Spaghetti Squash Nutrition Facts and Health Benefits

spaghetti squash nutrition facts and health benefits
Verywell / Alexandra Shytsman

Spaghetti squash (Cucurbita pep var. fastigata) is a type of winter squash often used as a substitute for pasta. It has a mild, slightly sweet flavor that's perfect with olive oil and tomato-based sauces. When cooked, the fibrous flesh gets stringy, resembling strands of spaghetti.

Although cooking with spaghetti squash is different than cooking with pasta, with the right preparation methods, spaghetti squash is a fine replacement that also offers some vitamins and minerals that you may not get from pasta made with flour, along with fewer calories and carbohydrates.

Spaghetti Squash Nutrition Facts

One cup (155g) of boiled or baked spaghetti squash prepared without added fat or sodium provides 42 calories, 1g of protein, 10g of carbohydrates, and 0.4g of fat. Spaghetti squash is a good source of vitamin A and also provides vitamin C, B vitamins, and manganese. The following nutrition information is provided by the USDA.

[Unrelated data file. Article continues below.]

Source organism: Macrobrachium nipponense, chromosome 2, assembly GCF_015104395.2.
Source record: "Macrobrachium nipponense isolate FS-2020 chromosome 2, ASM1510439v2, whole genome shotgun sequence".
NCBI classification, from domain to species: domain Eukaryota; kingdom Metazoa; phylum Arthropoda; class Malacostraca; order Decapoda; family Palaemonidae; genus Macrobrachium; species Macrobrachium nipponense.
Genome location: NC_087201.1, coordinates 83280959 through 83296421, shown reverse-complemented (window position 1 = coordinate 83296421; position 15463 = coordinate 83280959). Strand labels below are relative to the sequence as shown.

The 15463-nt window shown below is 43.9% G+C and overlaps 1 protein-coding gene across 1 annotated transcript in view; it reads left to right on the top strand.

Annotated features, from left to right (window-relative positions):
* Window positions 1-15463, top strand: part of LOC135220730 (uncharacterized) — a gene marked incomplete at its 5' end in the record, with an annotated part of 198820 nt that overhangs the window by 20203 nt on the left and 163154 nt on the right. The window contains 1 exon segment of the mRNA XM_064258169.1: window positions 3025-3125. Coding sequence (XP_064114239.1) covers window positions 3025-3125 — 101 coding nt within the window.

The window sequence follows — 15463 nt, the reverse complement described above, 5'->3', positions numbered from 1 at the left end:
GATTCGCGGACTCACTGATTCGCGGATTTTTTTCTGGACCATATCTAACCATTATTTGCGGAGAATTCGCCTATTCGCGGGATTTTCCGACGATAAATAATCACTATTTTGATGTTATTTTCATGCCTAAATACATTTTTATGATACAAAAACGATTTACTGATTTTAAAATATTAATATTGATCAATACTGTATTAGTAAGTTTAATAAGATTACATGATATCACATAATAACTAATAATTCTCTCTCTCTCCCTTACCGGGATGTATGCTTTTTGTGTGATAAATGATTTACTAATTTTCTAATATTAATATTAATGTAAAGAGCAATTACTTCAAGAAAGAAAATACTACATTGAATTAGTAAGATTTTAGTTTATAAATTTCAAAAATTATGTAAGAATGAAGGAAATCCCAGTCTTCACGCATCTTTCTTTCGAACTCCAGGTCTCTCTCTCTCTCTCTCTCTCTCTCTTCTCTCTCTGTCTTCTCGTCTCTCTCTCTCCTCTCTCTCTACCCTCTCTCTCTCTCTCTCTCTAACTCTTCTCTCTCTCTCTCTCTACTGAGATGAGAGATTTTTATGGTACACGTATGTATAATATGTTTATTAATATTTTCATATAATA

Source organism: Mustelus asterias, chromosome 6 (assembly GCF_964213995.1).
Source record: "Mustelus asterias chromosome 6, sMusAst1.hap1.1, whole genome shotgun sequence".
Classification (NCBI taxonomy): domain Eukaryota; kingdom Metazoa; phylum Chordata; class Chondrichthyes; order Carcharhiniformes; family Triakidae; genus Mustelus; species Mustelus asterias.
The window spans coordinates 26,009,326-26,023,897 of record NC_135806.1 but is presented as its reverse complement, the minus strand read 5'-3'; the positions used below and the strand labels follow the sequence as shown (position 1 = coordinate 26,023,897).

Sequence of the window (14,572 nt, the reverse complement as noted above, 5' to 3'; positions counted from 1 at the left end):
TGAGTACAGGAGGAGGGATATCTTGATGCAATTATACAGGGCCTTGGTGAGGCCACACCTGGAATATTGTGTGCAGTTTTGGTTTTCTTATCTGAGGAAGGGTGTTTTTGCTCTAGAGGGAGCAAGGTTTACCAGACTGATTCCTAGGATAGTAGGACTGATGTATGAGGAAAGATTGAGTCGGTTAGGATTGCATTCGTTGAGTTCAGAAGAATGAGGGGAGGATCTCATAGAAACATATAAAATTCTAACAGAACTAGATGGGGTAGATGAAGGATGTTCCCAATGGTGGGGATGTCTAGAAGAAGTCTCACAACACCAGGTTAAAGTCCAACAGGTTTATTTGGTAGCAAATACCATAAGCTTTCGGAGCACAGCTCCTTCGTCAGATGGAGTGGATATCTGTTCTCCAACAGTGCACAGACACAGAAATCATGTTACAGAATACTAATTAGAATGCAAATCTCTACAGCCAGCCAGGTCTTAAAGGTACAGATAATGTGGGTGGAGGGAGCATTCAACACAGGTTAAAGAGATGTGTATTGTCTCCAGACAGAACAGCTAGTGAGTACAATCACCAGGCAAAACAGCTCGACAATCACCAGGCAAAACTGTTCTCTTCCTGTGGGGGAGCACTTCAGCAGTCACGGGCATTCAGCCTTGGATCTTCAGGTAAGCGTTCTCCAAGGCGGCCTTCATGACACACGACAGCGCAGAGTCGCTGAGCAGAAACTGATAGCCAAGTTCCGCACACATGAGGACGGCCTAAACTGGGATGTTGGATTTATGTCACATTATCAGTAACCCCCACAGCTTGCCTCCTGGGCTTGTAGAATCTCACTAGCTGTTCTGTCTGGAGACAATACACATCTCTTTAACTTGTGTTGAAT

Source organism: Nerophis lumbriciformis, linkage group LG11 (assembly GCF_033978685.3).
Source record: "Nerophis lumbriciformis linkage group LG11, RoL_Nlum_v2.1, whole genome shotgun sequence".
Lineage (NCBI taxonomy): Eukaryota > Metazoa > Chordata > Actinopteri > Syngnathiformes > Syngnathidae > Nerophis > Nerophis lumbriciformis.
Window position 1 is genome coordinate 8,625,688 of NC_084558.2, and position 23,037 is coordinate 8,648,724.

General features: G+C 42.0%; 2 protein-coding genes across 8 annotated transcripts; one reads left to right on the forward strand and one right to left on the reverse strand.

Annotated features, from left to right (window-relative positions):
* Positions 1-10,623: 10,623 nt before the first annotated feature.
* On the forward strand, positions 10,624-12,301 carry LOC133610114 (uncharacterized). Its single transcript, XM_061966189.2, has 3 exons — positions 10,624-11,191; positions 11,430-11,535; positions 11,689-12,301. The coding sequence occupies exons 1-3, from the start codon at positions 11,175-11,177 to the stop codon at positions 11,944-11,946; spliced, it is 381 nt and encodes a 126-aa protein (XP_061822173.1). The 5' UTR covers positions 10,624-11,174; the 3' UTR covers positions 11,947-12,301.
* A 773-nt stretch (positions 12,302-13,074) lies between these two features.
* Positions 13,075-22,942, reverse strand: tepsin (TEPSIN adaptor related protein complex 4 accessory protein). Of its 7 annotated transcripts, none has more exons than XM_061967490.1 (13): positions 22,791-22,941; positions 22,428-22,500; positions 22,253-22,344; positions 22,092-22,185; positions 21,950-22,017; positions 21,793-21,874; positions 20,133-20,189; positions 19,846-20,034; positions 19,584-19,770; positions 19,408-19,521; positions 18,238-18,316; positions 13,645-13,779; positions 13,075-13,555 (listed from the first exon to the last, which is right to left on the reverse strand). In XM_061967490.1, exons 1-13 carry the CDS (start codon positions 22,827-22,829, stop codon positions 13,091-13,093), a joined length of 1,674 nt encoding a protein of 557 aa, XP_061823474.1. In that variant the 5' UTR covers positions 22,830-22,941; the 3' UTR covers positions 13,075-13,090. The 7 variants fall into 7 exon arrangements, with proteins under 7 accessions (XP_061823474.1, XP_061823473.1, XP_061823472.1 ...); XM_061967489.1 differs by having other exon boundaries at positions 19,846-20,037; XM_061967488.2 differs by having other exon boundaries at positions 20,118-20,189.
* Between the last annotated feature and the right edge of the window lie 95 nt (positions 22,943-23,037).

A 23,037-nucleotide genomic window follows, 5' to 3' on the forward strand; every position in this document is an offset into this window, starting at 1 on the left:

• Calories: 42
  • Fat: 0.4g
  • Sodium: 412mg
  • Carbohydrates: 10g
  • Fiber: 2.2g
  • Sugars: 3.9g
  • Protein: 1g
  • Manganese: 0.2mg
  • Vitamin A: 9.3mcg
  • Vitamin B6: 0.2mg
  • Vitamin B5: 0.6mg
  • Vitamin C: 5.4mg
  • Folate: 12.4mcg


A cup of cooked spaghetti squash has 10 grams of carbohydrates with just over 2 grams of fiber. In comparison, a cup of butternut squash has 21.5 grams of carbs and 6.6 grams of fiber; a cup of cooked spaghetti noodles has 43 grams of carbs and 2.5 grams of fiber. There are about 4 grams of natural sugars in spaghetti squash.

Along with other types of winter squash, spaghetti squash is a low glycemic food. Spaghetti squash can help you cut down on carbohydrates in traditional pasta dishes. If you are trying to watch your carbohydrate intake and decrease your overall caloric intake while increasing your vegetable consumption, spaghetti squash is a good choice.


Spaghetti squash is virtually fat-free with less than one gram per serving.


Spaghetti squash is not a significant source of protein. Try pairing it with a dollop of vegetarian bolognese sauce to craft a balanced meal with protein.

Vitamins and Minerals

Spaghetti squash is a good source of carotenoids, which the body converts to vitamin A. It also provides 6% of the recommended vitamin C intaas well as B vitamins, and manganese. Spaghetti squash contains natural polyphenols, which help inhibit inflammation and protect against inflammatory chronic disease.